Smoother flights thanks to better air turbulence forecasting

Avoiding storms and high winds has always been relatively easy for pilots as long as they could spot the trouble from their cockpit window. Air passengers face smoother, safer, and more economical flights thanks to a new method of predicting air turbulence, claim scientists.

In the past, airlines have used weather forecasting-style mathematical predictions to try to avoid the trouble but commercial flights still encounter severe turbulence more than 5,000 times a year. Now, scientists from the University of Georgia have adopted a completely different mathematical formula to the problem which they claim is having amazing results.

"Our new method allows superior forecasts for clean-air turbulence beyond the tools that have been in use," said John Knox, an assistant professor in the department of geography in UGA's Franklin College of Arts and Sciences. "We believe that this new method will not only lead to smoother flights but will also increase fuel efficiency."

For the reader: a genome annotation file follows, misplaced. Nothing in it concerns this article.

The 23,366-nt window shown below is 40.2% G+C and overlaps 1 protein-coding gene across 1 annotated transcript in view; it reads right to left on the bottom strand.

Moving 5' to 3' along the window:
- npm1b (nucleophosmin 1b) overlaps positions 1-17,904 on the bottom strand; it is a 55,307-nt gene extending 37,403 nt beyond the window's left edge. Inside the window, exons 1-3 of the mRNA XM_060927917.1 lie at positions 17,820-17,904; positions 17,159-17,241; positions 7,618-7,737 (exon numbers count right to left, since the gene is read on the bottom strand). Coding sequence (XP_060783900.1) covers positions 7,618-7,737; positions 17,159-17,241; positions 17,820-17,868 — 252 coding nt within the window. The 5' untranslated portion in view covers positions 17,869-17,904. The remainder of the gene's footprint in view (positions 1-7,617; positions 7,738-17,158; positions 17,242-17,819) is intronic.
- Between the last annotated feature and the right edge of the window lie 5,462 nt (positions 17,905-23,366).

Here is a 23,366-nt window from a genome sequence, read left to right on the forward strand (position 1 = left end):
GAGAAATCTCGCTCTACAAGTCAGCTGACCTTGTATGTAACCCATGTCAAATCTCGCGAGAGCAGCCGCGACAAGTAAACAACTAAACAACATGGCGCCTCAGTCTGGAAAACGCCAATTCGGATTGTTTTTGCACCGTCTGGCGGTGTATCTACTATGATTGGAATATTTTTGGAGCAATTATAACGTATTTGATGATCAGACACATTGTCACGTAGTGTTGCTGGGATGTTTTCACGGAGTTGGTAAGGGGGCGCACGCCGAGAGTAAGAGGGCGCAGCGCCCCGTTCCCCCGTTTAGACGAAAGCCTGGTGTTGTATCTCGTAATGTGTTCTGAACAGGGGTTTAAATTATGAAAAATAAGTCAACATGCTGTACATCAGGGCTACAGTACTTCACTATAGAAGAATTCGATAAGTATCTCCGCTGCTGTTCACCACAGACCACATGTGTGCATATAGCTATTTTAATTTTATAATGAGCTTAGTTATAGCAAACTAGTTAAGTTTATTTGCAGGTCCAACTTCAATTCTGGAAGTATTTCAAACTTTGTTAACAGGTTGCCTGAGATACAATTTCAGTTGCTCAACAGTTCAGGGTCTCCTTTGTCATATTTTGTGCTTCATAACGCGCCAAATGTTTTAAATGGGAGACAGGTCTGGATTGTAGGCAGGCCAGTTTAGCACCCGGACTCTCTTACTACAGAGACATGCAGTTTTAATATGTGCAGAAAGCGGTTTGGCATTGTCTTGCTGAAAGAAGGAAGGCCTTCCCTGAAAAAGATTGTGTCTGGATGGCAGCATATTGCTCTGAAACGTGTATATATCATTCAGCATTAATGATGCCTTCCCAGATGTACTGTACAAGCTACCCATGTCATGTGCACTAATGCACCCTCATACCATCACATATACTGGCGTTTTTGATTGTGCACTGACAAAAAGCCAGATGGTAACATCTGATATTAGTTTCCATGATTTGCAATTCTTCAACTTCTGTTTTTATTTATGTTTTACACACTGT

The new method adopts a fluid dynamic theory developed by Dr Rupert Ford, a Cambridge University academic, to movements in the atmosphere. The new algorithm allows researchers and flight crews to predict disturbances in the atmosphere called gravity waves – phenomena in the atmosphere that behave like ocean waves – and are responsible for the turbulence.

There are predictive models in use now, called the Graphical Turbulence Guidance (GTG) algorithm, but that doesn't have some of the desirable features of the method just published in the Journal of Atmospheric Sciences.